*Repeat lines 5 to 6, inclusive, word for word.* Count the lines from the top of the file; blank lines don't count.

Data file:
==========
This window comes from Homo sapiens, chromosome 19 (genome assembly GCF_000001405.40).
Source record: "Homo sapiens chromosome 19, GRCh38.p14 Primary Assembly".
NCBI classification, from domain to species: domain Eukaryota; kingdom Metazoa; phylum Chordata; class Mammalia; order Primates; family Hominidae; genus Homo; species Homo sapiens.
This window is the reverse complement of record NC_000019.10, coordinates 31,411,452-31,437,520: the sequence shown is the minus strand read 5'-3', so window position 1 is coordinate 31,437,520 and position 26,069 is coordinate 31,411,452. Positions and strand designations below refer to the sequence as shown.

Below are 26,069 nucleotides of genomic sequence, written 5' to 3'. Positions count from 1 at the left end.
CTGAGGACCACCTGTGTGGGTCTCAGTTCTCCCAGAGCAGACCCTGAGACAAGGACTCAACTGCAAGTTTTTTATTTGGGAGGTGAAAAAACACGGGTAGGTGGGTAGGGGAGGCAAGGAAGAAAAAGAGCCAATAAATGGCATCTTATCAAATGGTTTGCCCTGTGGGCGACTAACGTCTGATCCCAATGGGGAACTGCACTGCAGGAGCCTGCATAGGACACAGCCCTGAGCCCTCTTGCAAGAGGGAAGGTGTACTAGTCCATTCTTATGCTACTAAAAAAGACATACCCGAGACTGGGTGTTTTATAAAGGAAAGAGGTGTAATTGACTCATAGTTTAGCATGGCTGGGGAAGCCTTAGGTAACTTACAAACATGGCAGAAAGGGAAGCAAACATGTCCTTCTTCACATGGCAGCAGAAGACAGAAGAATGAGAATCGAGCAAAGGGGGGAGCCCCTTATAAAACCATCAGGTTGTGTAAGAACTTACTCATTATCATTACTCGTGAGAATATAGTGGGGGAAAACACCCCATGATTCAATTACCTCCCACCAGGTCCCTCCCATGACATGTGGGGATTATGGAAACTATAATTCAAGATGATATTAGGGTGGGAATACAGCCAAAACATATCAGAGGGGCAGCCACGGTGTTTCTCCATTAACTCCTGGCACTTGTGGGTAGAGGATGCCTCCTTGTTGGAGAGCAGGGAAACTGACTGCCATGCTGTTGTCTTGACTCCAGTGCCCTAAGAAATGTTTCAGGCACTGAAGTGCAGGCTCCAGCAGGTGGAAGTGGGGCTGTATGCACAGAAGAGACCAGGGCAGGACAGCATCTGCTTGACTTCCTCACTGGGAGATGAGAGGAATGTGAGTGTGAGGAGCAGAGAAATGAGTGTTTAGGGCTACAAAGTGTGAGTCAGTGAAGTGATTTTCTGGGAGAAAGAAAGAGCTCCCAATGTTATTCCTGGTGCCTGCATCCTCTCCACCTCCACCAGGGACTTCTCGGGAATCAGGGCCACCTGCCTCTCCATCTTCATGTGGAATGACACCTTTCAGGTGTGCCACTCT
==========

Below are 26,069 nucleotides of genomic sequence, written 5' to 3'. Positions count from 1 at the left end.
CTGAGGACCACCTGTGTGGGTCTCAGTTCTCCCAGAGCAGACCCTGAGACAAGGACTCAACTGCAAGTTTTTTATTTGGGAGGTGAAAAAACACGGGTAGGTGGGTAGGGGAGGCAAGGAAGAAAAAGAGCCAATAAATGGCATCTTATCAAATGGTTTGCCCTGTGGGCGACTAACGTCTGATCCCAATGGGGAACTGCACTGCAGGAGCCTGCATAGGACACAGCCCTGAGCCCTCTTGCAAGAGGGAAGGTGTACTAGTCCATTCTTATGCTACTAAAAAAGACATACCCGAGACTGGGTGTTTTATAAAGGAAAGAGGTGTAATTGACTCATAGTTTAGCATGGCTGGGGAAGCCTTAGGTAACTTACAAACATGGCAGAAAGGGAAGCAAACATGTCCTTCTTCACATGGCAGCAGAAGACAGAAGAATGAGAATCGAGCAAAGGGGGGAGCCCCTTATAAAACCATCAGGTTGTGTAAGAACTTACTCATTATCATTACTCGTGAGAATATAGTGGGGGAAAACACCCCATGATTCAATTACCTCCCACCAGGTCCCTCCCATGACATGTGGGGATTATGGAAACTATAATTCAAGATGATATTAGGGTGGGAATACAGCCAAAACATATCAGAGGGGCAGCCACGGTGTTTCTCCATTAACTCCTGGCACTTGTGGGTAGAGGATGCCTCCTTGTTGGAGAGCAGGGAAACTGACTGCCATGCTGTTGTCTTGACTCCAGTGCCCTAAGAAATGTTTCAGGCACTGAAGTGCAGGCTCCAGCAGGTGGAAGTGGGGCTGTATGCACAGAAGAGACCAGGGCAGGACAGCATCTGCTTGACTTCCTCACTGGGAGATGAGAGGAATGTGAGTGTGAGGAGCAGAGAAATGAGTGTTTAGGGCTACAAAGTGTGAGTCAGTGAAGTGATTTTCTGGGAGAAAGAAAGAGCTCCCAATGTTATTCCTGGTGCCTGCATCCTCTCCACCTCCACCAGGGACTTCTCGGGAATCAGGGCCACCTGCCTCTCCATCTTCATGTGGAATGACACCTTTCAGGTGTGCCACTCT